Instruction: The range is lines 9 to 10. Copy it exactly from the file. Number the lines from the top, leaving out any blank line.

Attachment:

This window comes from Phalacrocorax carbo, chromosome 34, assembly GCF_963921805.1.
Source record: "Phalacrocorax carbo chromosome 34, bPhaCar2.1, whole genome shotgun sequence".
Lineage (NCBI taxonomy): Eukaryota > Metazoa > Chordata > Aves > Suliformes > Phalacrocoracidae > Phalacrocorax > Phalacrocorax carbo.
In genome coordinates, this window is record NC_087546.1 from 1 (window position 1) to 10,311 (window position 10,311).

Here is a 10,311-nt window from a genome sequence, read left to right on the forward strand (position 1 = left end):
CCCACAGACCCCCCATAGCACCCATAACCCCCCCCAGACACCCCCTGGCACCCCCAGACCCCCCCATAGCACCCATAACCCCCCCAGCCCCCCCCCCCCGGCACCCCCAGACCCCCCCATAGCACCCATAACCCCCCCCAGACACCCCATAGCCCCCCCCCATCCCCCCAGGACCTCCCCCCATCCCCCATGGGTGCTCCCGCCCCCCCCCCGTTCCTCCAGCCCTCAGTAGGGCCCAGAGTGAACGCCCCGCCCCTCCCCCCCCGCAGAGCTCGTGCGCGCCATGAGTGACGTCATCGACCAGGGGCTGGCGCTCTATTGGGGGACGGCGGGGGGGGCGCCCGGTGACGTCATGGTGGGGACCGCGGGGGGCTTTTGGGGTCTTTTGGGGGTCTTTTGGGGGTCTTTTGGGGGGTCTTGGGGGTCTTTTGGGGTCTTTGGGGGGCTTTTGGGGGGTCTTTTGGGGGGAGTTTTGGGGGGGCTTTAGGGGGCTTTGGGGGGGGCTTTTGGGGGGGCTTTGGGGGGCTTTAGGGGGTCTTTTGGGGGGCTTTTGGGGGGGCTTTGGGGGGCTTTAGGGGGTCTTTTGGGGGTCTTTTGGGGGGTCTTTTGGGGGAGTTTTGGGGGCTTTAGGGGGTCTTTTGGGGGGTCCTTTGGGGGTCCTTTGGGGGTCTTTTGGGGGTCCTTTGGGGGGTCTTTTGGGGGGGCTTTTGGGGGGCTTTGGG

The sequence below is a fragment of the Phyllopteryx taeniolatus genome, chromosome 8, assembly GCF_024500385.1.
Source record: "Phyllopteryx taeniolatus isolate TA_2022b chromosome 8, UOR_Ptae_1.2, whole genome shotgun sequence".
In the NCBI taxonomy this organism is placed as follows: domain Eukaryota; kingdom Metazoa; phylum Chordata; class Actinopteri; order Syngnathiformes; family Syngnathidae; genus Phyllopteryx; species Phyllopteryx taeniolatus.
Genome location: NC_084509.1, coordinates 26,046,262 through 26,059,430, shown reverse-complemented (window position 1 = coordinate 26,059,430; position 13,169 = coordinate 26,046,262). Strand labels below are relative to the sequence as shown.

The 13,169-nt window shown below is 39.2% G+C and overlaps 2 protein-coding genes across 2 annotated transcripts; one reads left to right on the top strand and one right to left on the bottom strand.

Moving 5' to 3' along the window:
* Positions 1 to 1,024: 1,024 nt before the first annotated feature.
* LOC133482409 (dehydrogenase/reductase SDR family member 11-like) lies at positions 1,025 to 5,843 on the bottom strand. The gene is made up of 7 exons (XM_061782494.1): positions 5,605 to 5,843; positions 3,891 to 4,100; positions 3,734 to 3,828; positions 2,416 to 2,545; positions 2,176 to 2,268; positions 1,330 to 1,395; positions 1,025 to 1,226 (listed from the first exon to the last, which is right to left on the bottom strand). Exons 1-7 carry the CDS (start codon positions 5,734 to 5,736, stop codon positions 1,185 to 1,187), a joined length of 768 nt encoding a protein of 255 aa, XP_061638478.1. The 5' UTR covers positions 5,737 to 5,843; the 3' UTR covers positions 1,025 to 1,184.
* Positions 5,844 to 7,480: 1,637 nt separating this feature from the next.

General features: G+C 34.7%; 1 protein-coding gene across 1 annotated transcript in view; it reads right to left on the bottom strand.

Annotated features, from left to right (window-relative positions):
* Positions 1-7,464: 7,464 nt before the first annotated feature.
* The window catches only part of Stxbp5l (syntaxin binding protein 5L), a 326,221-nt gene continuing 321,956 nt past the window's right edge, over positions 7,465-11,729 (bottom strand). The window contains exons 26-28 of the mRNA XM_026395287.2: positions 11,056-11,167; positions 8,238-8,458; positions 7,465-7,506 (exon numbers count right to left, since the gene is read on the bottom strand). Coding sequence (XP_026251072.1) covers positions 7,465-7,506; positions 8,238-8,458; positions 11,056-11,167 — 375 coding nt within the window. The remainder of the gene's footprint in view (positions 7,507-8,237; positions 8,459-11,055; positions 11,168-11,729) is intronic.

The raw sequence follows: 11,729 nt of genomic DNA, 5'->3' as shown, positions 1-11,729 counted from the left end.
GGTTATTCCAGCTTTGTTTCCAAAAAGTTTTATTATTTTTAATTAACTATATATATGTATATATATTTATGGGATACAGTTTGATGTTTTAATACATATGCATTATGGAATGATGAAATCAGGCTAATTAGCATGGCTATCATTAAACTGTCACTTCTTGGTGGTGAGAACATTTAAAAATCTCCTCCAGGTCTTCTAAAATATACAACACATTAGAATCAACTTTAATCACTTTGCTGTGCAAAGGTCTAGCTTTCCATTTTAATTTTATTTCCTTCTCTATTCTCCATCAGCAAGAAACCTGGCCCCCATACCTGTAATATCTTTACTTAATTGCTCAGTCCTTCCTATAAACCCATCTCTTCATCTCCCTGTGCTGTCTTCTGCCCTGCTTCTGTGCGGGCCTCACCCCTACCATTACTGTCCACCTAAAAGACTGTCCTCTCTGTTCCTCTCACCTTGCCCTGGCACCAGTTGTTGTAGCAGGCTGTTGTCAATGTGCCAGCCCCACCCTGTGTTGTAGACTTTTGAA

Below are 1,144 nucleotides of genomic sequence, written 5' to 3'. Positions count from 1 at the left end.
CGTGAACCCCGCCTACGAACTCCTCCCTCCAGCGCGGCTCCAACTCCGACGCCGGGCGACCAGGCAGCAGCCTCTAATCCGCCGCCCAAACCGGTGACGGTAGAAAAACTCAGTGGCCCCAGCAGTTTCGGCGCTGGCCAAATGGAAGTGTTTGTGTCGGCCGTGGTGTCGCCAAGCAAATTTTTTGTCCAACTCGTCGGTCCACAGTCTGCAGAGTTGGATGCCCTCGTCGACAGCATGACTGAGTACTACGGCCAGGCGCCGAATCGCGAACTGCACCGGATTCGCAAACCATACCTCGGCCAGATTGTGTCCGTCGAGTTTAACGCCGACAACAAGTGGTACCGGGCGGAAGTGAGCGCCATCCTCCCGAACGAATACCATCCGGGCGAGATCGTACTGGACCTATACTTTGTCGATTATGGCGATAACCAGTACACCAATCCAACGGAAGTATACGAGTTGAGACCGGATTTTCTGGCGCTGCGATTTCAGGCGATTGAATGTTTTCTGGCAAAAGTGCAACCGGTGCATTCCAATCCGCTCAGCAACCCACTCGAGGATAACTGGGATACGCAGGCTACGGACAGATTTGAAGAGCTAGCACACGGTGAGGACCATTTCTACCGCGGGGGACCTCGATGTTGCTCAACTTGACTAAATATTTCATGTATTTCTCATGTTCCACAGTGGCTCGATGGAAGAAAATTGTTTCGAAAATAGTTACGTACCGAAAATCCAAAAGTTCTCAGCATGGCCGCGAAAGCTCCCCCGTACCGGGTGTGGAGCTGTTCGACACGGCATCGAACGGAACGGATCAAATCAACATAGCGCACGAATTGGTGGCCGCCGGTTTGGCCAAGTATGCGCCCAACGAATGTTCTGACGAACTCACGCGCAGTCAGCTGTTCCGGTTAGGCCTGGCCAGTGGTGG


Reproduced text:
In the NCBI taxonomy this organism is placed as follows: domain Eukaryota; kingdom Metazoa; phylum Chordata; class Actinopteri; order Syngnathiformes; family Syngnathidae; genus Phyllopteryx; species Phyllopteryx taeniolatus.
Genome location: NC_084509.1, coordinates 26,046,262 through 26,059,430, shown reverse-complemented (window position 1 = coordinate 26,059,430; position 13,169 = coordinate 26,046,262). Strand labels below are relative to the sequence as shown.